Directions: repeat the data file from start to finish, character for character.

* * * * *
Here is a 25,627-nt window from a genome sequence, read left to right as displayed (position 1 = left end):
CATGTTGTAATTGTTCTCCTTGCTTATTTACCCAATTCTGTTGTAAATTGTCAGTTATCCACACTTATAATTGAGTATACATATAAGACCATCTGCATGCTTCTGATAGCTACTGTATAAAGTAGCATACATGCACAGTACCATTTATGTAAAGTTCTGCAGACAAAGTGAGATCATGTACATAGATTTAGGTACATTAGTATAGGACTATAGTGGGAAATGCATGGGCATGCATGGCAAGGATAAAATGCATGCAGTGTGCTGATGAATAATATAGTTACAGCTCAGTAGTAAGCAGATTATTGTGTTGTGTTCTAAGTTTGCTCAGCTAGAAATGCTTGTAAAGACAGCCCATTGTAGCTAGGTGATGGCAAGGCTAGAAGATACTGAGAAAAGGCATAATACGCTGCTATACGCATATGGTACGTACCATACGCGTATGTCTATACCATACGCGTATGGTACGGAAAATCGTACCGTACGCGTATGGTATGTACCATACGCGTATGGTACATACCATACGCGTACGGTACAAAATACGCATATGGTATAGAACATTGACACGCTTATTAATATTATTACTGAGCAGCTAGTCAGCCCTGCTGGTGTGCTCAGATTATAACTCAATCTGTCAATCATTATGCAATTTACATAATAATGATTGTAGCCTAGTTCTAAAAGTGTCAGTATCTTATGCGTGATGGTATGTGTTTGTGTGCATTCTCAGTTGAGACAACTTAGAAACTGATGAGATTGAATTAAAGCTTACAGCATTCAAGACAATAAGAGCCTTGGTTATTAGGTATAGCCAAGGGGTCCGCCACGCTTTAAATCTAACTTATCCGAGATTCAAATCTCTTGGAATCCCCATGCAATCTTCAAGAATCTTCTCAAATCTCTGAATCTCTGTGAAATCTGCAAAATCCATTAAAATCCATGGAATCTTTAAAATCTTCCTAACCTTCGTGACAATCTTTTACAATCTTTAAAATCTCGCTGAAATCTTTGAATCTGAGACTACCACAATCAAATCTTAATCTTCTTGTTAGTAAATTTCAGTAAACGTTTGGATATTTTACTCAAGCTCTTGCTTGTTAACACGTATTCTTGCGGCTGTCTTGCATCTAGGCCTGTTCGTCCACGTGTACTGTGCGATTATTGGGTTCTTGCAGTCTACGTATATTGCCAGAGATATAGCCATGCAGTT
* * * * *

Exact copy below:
Here is a 25,627-nt window from a genome sequence, read left to right as displayed (position 1 = left end):
CATGTTGTAATTGTTCTCCTTGCTTATTTACCCAATTCTGTTGTAAATTGTCAGTTATCCACACTTATAATTGAGTATACATATAAGACCATCTGCATGCTTCTGATAGCTACTGTATAAAGTAGCATACATGCACAGTACCATTTATGTAAAGTTCTGCAGACAAAGTGAGATCATGTACATAGATTTAGGTACATTAGTATAGGACTATAGTGGGAAATGCATGGGCATGCATGGCAAGGATAAAATGCATGCAGTGTGCTGATGAATAATATAGTTACAGCTCAGTAGTAAGCAGATTATTGTGTTGTGTTCTAAGTTTGCTCAGCTAGAAATGCTTGTAAAGACAGCCCATTGTAGCTAGGTGATGGCAAGGCTAGAAGATACTGAGAAAAGGCATAATACGCTGCTATACGCATATGGTACGTACCATACGCGTATGTCTATACCATACGCGTATGGTACGGAAAATCGTACCGTACGCGTATGGTATGTACCATACGCGTATGGTACATACCATACGCGTACGGTACAAAATACGCATATGGTATAGAACATTGACACGCTTATTAATATTATTACTGAGCAGCTAGTCAGCCCTGCTGGTGTGCTCAGATTATAACTCAATCTGTCAATCATTATGCAATTTACATAATAATGATTGTAGCCTAGTTCTAAAAGTGTCAGTATCTTATGCGTGATGGTATGTGTTTGTGTGCATTCTCAGTTGAGACAACTTAGAAACTGATGAGATTGAATTAAAGCTTACAGCATTCAAGACAATAAGAGCCTTGGTTATTAGGTATAGCCAAGGGGTCCGCCACGCTTTAAATCTAACTTATCCGAGATTCAAATCTCTTGGAATCCCCATGCAATCTTCAAGAATCTTCTCAAATCTCTGAATCTCTGTGAAATCTGCAAAATCCATTAAAATCCATGGAATCTTTAAAATCTTCCTAACCTTCGTGACAATCTTTTACAATCTTTAAAATCTCGCTGAAATCTTTGAATCTGAGACTACCACAATCAAATCTTAATCTTCTTGTTAGTAAATTTCAGTAAACGTTTGGATATTTTACTCAAGCTCTTGCTTGTTAACACGTATTCTTGCGGCTGTCTTGCATCTAGGCCTGTTCGTCCACGTGTACTGTGCGATTATTGGGTTCTTGCAGTCTACGTATATTGCCAGAGATATAGCCATGCAGTT